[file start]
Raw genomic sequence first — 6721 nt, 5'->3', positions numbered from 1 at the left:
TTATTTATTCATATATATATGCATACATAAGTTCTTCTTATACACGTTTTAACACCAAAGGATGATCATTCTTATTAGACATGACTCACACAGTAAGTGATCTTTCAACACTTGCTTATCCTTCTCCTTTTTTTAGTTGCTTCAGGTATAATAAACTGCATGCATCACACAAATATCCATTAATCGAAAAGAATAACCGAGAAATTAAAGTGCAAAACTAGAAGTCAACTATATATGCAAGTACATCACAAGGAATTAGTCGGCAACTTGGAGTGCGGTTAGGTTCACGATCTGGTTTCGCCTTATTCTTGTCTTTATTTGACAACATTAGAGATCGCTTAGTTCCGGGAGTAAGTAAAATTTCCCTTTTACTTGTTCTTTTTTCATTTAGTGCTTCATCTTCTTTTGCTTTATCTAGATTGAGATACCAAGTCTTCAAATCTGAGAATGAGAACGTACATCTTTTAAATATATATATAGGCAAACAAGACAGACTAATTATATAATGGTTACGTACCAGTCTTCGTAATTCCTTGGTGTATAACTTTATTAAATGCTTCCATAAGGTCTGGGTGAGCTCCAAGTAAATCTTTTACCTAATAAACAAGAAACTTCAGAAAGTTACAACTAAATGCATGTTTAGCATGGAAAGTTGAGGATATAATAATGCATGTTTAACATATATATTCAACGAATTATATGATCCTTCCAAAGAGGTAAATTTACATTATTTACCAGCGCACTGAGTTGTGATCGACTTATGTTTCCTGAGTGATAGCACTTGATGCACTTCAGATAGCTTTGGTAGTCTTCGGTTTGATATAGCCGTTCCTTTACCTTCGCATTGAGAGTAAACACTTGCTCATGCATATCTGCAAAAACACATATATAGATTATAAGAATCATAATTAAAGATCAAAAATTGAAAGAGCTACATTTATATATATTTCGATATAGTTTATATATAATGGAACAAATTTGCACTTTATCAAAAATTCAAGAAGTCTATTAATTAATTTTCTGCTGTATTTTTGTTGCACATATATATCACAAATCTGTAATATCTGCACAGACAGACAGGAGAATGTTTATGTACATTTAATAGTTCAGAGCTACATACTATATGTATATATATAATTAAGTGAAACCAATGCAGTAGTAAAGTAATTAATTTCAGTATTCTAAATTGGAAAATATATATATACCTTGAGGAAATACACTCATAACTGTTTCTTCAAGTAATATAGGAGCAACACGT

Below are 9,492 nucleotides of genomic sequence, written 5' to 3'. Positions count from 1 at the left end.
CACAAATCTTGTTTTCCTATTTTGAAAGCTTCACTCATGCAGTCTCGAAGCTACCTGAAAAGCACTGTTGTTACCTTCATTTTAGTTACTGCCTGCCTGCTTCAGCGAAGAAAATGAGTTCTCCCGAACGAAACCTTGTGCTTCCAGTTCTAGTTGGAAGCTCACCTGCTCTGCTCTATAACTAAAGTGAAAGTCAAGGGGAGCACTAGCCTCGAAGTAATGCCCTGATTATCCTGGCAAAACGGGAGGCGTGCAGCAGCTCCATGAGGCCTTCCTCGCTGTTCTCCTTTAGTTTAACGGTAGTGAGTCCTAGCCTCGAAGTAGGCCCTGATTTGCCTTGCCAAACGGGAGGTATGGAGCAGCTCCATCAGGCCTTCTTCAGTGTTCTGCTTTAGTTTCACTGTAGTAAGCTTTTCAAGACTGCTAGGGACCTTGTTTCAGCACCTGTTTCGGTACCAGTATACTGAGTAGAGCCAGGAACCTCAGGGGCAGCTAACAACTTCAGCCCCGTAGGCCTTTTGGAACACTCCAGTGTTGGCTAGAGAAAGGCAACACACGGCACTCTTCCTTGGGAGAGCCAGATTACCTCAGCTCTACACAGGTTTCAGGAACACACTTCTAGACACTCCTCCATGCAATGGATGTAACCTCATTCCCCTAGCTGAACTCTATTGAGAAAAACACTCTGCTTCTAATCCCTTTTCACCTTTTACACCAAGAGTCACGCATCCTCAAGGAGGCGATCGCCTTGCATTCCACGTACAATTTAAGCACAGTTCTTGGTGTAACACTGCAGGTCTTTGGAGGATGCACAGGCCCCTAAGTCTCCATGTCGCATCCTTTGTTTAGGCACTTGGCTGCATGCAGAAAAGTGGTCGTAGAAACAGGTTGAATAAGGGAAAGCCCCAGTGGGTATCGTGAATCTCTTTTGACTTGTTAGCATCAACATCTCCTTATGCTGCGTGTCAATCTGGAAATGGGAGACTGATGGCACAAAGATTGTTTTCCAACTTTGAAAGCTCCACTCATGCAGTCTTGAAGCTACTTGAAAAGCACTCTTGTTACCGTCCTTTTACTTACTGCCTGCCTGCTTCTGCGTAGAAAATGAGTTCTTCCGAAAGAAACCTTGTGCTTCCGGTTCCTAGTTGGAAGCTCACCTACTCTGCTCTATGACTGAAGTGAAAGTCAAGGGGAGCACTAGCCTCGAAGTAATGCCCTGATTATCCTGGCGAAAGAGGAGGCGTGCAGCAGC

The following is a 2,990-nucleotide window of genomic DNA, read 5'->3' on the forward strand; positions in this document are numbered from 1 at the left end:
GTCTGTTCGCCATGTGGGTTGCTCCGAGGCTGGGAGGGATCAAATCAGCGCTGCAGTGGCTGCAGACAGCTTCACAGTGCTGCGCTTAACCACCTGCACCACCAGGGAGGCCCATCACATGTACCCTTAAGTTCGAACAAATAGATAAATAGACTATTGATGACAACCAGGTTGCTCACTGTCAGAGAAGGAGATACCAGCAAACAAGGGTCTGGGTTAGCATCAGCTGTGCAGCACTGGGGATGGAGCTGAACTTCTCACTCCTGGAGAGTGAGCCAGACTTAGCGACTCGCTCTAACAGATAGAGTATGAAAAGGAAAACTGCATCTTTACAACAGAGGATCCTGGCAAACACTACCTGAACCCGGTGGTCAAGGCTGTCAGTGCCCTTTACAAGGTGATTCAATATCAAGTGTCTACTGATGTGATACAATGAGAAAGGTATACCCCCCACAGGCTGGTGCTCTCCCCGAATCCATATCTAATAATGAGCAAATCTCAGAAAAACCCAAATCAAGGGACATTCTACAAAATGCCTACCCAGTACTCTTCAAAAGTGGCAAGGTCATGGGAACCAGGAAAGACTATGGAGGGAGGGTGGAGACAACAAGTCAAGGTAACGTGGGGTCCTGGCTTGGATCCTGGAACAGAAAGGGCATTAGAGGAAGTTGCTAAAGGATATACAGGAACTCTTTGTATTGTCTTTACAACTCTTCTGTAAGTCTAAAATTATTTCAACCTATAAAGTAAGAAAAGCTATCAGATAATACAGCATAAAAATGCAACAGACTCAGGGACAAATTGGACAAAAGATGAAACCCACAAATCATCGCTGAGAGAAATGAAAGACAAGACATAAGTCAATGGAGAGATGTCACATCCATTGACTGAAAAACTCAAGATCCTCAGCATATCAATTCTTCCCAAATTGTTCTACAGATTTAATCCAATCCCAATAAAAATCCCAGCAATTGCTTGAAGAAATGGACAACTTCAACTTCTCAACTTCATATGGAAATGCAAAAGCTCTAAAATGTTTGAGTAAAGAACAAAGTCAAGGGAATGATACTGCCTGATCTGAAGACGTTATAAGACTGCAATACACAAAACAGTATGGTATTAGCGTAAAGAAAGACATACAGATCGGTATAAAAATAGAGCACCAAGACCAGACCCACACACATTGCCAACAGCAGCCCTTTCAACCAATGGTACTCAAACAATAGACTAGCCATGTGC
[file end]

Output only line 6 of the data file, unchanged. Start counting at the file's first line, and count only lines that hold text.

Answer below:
GTCTGTTCGCCATGTGGGTTGCTCCGAGGCTGGGAGGGATCAAATCAGCGCTGCAGTGGCTGCAGACAGCTTCACAGTGCTGCGCTTAACCACCTGCACCACCAGGGAGGCCCATCACATGTACCCTTAAGTTCGAACAAATAGATAAATAGACTATTGATGACAACCAGGTTGCTCACTGTCAGAGAAGGAGATACCAGCAAACAAGGGTCTGGGTTAGCATCAGCTGTGCAGCACTGGGGATGGAGCTGAACTTCTCACTCCTGGAGAGTGAGCCAGACTTAGCGACTCGCTCTAACAGATAGAGTATGAAAAGGAAAACTGCATCTTTACAACAGAGGATCCTGGCAAACACTACCTGAACCCGGTGGTCAAGGCTGTCAGTGCCCTTTACAAGGTGATTCAATATCAAGTGTCTACTGATGTGATACAATGAGAAAGGTATACCCCCCACAGGCTGGTGCTCTCCCCGAATCCATATCTAATAATGAGCAAATCTCAGAAAAACCCAAATCAAGGGACATTCTACAAAATGCCTACCCAGTACTCTTCAAAAGTGGCAAGGTCATGGGAACCAGGAAAGACTATGGAGGGAGGGTGGAGACAACAAGTCAAGGTAACGTGGGGTCCTGGCTTGGATCCTGGAACAGAAAGGGCATTAGAGGAAGTTGCTAAAGGATATACAGGAACTCTTTGTATTGTCTTTACAACTCTTCTGTAAGTCTAAAATTATTTCAACCTATAAAGTAAGAAAAGCTATCAGATAATACAGCATAAAAATGCAACAGACTCAGGGACAAATTGGACAAAAGATGAAACCCACAAATCATCGCTGAGAGAAATGAAAGACAAGACATAAGTCAATGGAGAGATGTCACATCCATTGACTGAAAAACTCAAGATCCTCAGCATATCAATTCTTCCCAAATTGTTCTACAGATTTAATCCAATCCCAATAAAAATCCCAGCAATTGCTTGAAGAAATGGACAACTTCAACTTCTCAACTTCATATGGAAATGCAAAAGCTCTAAAATGTTTGAGTAAAGAACAAAGTCAAGGGAATGATACTGCCTGATCTGAAGACGTTATAAGACTGCAATACACAAAACAGTATGGTATTAGCGTAAAGAAAGACATACAGATCGGTATAAAAATAGAGCACCAAGACCAGACCCACACACATTGCCAACAGCAGCCCTTTCAACCAATGGTACTCAAACAATAGACTAGCCATGTGC